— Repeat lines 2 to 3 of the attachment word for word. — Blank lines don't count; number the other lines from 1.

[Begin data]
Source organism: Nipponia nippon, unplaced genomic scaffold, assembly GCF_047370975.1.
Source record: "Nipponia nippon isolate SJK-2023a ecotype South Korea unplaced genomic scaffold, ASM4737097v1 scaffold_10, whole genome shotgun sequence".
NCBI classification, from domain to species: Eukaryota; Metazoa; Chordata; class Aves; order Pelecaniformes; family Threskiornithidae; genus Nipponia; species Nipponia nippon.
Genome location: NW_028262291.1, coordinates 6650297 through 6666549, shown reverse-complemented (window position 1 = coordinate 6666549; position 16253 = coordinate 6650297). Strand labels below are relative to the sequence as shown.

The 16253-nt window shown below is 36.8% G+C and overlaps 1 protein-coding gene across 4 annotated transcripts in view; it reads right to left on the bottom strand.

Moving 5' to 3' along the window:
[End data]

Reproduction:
Source record: "Nipponia nippon isolate SJK-2023a ecotype South Korea unplaced genomic scaffold, ASM4737097v1 scaffold_10, whole genome shotgun sequence".
NCBI classification, from domain to species: Eukaryota; Metazoa; Chordata; class Aves; order Pelecaniformes; family Threskiornithidae; genus Nipponia; species Nipponia nippon.